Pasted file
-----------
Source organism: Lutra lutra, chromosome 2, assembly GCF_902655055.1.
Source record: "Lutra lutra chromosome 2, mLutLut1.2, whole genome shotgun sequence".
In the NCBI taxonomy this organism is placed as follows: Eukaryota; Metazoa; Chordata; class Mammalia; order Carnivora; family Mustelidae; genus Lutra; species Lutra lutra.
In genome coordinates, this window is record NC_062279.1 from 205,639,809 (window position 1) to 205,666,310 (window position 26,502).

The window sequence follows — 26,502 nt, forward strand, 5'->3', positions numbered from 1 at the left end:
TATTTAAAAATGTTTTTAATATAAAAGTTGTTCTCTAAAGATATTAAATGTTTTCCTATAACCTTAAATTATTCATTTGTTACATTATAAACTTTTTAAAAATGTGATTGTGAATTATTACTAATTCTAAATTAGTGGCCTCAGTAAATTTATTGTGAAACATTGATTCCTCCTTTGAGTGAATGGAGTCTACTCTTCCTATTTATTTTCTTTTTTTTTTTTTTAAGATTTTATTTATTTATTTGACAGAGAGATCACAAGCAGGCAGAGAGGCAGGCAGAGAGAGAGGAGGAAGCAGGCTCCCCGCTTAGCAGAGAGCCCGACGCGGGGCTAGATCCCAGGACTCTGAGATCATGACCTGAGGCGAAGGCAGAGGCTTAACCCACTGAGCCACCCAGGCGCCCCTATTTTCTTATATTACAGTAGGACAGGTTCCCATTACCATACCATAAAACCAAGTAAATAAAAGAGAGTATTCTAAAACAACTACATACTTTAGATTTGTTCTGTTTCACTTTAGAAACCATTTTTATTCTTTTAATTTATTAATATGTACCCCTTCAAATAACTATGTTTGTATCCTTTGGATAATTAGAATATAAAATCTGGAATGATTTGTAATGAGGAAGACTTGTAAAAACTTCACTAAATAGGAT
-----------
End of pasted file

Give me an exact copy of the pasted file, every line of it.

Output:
Source organism: Lutra lutra, chromosome 2, assembly GCF_902655055.1.
Source record: "Lutra lutra chromosome 2, mLutLut1.2, whole genome shotgun sequence".
In the NCBI taxonomy this organism is placed as follows: Eukaryota; Metazoa; Chordata; class Mammalia; order Carnivora; family Mustelidae; genus Lutra; species Lutra lutra.
In genome coordinates, this window is record NC_062279.1 from 205,639,809 (window position 1) to 205,666,310 (window position 26,502).

The window sequence follows — 26,502 nt, forward strand, 5'->3', positions numbered from 1 at the left end:
TATTTAAAAATGTTTTTAATATAAAAGTTGTTCTCTAAAGATATTAAATGTTTTCCTATAACCTTAAATTATTCATTTGTTACATTATAAACTTTTTAAAAATGTGATTGTGAATTATTACTAATTCTAAATTAGTGGCCTCAGTAAATTTATTGTGAAACATTGATTCCTCCTTTGAGTGAATGGAGTCTACTCTTCCTATTTATTTTCTTTTTTTTTTTTTTAAGATTTTATTTATTTATTTGACAGAGAGATCACAAGCAGGCAGAGAGGCAGGCAGAGAGAGAGGAGGAAGCAGGCTCCCCGCTTAGCAGAGAGCCCGACGCGGGGCTAGATCCCAGGACTCTGAGATCATGACCTGAGGCGAAGGCAGAGGCTTAACCCACTGAGCCACCCAGGCGCCCCTATTTTCTTATATTACAGTAGGACAGGTTCCCATTACCATACCATAAAACCAAGTAAATAAAAGAGAGTATTCTAAAACAACTACATACTTTAGATTTGTTCTGTTTCACTTTAGAAACCATTTTTATTCTTTTAATTTATTAATATGTACCCCTTCAAATAACTATGTTTGTATCCTTTGGATAATTAGAATATAAAATCTGGAATGATTTGTAATGAGGAAGACTTGTAAAAACTTCACTAAATAGGAT